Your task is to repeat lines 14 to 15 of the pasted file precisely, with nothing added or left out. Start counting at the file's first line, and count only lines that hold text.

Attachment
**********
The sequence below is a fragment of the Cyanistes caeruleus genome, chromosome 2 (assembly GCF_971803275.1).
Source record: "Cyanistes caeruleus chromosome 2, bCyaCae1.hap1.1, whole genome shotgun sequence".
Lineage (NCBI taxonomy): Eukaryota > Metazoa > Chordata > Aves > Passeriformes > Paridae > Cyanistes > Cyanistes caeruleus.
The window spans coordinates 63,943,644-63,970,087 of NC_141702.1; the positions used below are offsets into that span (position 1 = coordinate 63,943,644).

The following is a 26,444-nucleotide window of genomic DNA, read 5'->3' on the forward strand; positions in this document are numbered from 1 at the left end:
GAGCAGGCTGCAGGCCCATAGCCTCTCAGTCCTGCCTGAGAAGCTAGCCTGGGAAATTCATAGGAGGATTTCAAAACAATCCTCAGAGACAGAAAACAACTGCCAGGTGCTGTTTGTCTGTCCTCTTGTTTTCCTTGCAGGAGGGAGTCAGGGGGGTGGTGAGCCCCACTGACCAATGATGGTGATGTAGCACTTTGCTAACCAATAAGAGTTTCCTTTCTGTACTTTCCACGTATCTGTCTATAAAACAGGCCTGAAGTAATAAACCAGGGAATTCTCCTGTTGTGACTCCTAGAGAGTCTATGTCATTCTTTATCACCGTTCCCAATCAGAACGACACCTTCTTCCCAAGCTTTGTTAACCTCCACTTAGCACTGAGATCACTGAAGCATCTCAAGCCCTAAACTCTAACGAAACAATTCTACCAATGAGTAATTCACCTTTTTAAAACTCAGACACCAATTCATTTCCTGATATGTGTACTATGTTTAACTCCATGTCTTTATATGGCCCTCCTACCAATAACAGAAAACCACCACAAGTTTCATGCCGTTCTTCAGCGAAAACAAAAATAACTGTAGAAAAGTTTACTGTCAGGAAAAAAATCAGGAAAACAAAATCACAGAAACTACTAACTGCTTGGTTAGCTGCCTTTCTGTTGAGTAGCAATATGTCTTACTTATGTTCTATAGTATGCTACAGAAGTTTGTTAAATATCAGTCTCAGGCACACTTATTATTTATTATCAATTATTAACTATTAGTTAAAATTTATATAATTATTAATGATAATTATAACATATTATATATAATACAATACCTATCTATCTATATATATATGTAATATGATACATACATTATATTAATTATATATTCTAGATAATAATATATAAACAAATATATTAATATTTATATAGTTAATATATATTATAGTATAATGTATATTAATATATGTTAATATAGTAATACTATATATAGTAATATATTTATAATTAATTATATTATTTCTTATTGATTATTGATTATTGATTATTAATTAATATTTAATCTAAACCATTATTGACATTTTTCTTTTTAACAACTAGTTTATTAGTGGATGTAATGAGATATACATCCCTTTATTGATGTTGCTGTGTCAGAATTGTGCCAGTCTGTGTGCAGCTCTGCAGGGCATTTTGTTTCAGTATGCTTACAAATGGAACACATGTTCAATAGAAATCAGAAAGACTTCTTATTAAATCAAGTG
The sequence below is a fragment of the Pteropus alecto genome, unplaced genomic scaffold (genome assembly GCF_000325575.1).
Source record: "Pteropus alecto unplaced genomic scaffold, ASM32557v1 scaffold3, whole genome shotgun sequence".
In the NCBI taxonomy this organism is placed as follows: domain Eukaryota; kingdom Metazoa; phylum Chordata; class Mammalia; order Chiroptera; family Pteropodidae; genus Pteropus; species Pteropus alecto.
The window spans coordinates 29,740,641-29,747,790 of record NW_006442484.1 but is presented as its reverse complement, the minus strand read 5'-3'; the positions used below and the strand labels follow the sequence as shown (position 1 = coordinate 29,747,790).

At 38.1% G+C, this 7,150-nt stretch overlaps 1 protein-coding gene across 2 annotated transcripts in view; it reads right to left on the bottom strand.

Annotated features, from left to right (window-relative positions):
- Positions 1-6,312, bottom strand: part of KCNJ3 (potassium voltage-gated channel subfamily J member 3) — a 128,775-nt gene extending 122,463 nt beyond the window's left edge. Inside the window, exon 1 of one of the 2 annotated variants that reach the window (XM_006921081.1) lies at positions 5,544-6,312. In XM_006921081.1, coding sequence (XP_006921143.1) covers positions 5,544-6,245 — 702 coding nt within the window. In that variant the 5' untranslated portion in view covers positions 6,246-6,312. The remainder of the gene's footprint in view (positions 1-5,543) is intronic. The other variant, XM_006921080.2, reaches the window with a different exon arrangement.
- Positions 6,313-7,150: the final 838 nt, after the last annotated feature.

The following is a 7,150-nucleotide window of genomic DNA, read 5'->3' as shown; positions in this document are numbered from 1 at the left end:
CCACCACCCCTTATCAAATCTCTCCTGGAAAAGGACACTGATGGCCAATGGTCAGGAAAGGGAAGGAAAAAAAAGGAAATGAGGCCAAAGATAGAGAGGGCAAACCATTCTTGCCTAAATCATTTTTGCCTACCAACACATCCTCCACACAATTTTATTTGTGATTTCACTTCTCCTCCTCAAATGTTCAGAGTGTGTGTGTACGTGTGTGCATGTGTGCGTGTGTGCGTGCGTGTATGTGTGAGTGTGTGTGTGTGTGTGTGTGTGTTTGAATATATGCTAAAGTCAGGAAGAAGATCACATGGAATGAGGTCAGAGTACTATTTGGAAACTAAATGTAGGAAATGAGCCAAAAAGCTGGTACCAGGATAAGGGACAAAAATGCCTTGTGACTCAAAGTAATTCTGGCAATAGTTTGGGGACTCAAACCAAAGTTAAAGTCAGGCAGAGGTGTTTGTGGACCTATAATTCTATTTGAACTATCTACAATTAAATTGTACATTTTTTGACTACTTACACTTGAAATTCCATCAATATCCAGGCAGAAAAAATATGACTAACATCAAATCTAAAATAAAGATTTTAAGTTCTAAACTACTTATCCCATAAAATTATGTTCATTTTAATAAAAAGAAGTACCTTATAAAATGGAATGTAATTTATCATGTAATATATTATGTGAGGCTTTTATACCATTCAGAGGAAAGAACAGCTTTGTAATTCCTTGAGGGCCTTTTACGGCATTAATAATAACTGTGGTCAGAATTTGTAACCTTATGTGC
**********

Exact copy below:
- Positions 6,313-7,150: the final 838 nt, after the last annotated feature.

The following is a 7,150-nucleotide window of genomic DNA, read 5'->3' as shown; positions in this document are numbered from 1 at the left end: